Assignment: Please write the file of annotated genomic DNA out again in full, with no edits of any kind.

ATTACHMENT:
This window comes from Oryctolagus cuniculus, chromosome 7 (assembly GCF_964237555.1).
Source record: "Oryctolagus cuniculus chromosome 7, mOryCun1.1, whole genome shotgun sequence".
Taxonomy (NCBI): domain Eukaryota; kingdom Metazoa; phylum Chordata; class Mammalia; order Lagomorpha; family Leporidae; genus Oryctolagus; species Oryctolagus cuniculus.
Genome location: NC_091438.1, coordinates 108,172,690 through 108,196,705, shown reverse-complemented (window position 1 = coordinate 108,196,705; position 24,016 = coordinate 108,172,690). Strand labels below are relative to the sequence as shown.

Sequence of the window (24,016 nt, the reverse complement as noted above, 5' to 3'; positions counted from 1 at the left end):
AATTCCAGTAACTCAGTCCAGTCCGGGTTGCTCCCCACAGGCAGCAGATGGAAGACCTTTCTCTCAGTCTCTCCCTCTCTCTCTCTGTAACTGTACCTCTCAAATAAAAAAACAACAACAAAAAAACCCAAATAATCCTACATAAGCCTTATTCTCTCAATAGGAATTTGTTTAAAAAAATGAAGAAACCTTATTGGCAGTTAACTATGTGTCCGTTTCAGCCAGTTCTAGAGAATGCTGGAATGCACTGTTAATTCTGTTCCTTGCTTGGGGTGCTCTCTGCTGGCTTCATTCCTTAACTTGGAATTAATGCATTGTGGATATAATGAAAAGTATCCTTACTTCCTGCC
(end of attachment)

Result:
This window comes from Oryctolagus cuniculus, chromosome 7 (assembly GCF_964237555.1).
Source record: "Oryctolagus cuniculus chromosome 7, mOryCun1.1, whole genome shotgun sequence".
Taxonomy (NCBI): domain Eukaryota; kingdom Metazoa; phylum Chordata; class Mammalia; order Lagomorpha; family Leporidae; genus Oryctolagus; species Oryctolagus cuniculus.
Genome location: NC_091438.1, coordinates 108,172,690 through 108,196,705, shown reverse-complemented (window position 1 = coordinate 108,196,705; position 24,016 = coordinate 108,172,690). Strand labels below are relative to the sequence as shown.

Sequence of the window (24,016 nt, the reverse complement as noted above, 5' to 3'; positions counted from 1 at the left end):
AATTCCAGTAACTCAGTCCAGTCCGGGTTGCTCCCCACAGGCAGCAGATGGAAGACCTTTCTCTCAGTCTCTCCCTCTCTCTCTCTGTAACTGTACCTCTCAAATAAAAAAACAACAACAAAAAAACCCAAATAATCCTACATAAGCCTTATTCTCTCAATAGGAATTTGTTTAAAAAAATGAAGAAACCTTATTGGCAGTTAACTATGTGTCCGTTTCAGCCAGTTCTAGAGAATGCTGGAATGCACTGTTAATTCTGTTCCTTGCTTGGGGTGCTCTCTGCTGGCTTCATTCCTTAACTTGGAATTAATGCATTGTGGATATAATGAAAAGTATCCTTACTTCCTGCC